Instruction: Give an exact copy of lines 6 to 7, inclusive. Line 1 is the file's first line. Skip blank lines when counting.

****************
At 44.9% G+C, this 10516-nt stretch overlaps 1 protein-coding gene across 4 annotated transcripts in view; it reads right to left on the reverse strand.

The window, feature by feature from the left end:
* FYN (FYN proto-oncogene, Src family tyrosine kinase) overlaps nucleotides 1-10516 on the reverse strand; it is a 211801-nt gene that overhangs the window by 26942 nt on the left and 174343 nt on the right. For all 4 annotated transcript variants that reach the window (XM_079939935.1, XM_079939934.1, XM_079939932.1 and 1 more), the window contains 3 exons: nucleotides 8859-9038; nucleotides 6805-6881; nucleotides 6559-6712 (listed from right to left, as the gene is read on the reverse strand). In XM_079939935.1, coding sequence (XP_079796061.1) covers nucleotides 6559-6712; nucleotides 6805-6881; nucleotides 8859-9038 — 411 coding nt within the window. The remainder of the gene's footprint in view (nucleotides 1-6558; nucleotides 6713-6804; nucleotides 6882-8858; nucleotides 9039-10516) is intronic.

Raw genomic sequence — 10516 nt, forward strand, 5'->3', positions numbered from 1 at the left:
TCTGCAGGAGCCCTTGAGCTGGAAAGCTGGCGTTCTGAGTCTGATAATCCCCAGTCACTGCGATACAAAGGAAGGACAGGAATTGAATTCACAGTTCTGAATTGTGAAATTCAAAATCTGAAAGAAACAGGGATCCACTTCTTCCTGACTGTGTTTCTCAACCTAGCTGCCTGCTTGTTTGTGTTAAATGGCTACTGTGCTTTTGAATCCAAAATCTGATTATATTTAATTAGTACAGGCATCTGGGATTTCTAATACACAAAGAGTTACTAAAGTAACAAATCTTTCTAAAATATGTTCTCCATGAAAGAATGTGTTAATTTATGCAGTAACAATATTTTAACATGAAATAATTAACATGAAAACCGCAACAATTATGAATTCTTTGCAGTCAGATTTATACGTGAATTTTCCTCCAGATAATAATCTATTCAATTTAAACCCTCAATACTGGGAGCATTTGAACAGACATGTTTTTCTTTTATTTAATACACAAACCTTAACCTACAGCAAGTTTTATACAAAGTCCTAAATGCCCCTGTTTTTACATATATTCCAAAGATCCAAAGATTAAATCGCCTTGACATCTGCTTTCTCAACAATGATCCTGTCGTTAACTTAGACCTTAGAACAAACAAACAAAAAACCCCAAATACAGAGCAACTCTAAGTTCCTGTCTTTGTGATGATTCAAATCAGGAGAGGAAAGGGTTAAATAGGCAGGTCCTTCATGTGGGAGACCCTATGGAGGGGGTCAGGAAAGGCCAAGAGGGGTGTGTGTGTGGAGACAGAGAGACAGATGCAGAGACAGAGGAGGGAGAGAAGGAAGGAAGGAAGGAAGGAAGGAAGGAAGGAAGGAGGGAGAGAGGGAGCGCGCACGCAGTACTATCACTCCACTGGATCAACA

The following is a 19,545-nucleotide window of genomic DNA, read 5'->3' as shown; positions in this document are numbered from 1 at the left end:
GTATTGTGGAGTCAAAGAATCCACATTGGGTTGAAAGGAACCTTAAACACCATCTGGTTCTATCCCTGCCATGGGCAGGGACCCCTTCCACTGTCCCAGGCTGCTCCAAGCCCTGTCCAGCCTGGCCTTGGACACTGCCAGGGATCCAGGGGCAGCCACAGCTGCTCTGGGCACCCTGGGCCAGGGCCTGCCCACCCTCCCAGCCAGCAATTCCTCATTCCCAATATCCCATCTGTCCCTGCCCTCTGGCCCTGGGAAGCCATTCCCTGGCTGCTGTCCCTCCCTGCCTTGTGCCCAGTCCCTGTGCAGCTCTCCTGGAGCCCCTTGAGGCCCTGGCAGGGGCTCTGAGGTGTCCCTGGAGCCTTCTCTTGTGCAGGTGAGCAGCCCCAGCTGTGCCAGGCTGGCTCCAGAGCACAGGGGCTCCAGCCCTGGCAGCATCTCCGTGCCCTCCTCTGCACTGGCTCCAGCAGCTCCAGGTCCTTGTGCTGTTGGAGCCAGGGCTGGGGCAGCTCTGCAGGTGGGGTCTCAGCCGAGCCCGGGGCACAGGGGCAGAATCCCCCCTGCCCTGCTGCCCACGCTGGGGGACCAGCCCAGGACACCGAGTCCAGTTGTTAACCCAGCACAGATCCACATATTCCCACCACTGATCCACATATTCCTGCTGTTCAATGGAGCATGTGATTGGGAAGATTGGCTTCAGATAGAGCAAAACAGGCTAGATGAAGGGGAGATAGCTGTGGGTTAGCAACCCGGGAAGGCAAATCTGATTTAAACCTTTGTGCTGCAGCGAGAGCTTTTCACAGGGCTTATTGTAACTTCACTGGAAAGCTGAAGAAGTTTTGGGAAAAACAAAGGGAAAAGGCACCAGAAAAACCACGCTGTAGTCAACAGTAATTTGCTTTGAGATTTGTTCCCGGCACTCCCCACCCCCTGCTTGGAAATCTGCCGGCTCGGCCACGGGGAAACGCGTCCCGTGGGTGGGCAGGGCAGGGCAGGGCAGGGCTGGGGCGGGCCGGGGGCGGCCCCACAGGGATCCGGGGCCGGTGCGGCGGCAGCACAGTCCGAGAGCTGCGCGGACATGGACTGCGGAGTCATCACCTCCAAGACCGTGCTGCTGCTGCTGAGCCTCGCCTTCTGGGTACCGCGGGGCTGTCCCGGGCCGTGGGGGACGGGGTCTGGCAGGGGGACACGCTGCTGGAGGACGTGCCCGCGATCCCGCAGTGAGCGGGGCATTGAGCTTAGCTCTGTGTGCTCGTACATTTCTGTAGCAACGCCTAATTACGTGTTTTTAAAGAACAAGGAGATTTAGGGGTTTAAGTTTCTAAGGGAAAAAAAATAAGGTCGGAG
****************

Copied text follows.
The following is a 19,545-nucleotide window of genomic DNA, read 5'->3' as shown; positions in this document are numbered from 1 at the left end:
GTATTGTGGAGTCAAAGAATCCACATTGGGTTGAAAGGAACCTTAAACACCATCTGGTTCTATCCCTGCCATGGGCAGGGACCCCTTCCACTGTCCCAGGCTGCTCCAAGCCCTGTCCAGCCTGGCCTTGGACACTGCCAGGGATCCAGGGGCAGCCACAGCTGCTCTGGGCACCCTGGGCCAGGGCCTGCCCACCCTCCCAGCCAGCAATTCCTCATTCCCAATATCCCATCTGTCCCTGCCCTCTGGCCCTGGGAAGCCATTCCCTGGCTGCTGTCCCTCCCTGCCTTGTGCCCAGTCCCTGTGCAGCTCTCCTGGAGCCCCTTGAGGCCCTGGCAGGGGCTCTGAGGTGTCCCTGGAGCCTTCTCTTGTGCAGGTGAGCAGCCCCAGCTGTGCCAGGCTGGCTCCAGAGCACAGGGGCTCCAGCCCTGGCAGCATCTCCGTGCCCTCCTCTGCACTGGCTCCAGCAGCTCCAGGTCCTTGTGCTGTTGGAGCCAGGGCTGGGGCAGCTCTGCAGGTGGGGTCTCAGCCGAGCCCGGGGCACAGGGGCAGAATCCCCCCTGCCCTGCTGCCCACGCTGGGGGACCAGCCCAGGACACCGAGTCCAGTTGTTAACCCAGCACAGATCCACATATTCCCACCACTGATCCACATATTCCTGCTGTTCAATGGAGCATGTGATTGGGAAGATTGGCTTCAGATAGAGCAAAACAGGCTAGATGAAGGGGAGATAGCTGTGGGTTAGCAACCCGGGAAGGCAAATCTGATTTAAACCTTTGTGCTGCAGCGAGAGCTTTTCACAGGGCTTATTGTAACTTCACTGGAAAGCTGAAGAAGTTTTGGGAAAAACAAAGGGAAAAGGCACCAGAAAAACCACGCTGTAGTCAACAGTAATTTGCTTTGAGATTTGTTCCCGGCACTCCCCACCCCCTGCTTGGAAATCTGCCGGCTCGGCCACGGGGAAACGCGTCCCGTGGGTGGGCAGGGCAGGGCAGGGCAGGGCTGGGGCGGGCCGGGGGCGGCCCCACAGGGATCCGGGGCCGGTGCGGCGGCAGCACAGTCCGAGAGCTGCGCGGACATGGACTGCGGAGTCATCACCTCCAAGACCGTGCTGCTGCTGCTGAGCCTCGCCTTCTGGGTACCGCGGGGCTGTCCCGGGCCGTGGGGGACGGGGTCTGGCAGGGGGACACGCTGCTGGAGGACGTGCCCGCGATCCCGCAGTGAGCGGGGCATTGAGCTTAGCTCTGTGTGCTCGTACATTTCTGTAGCAACGCCTAATTACGTGTTTTTAAAGAACAAGGAGATTTAGGGGTTTAAGTTTCTAAGGGAAAAAAAATAAGGTCGGAG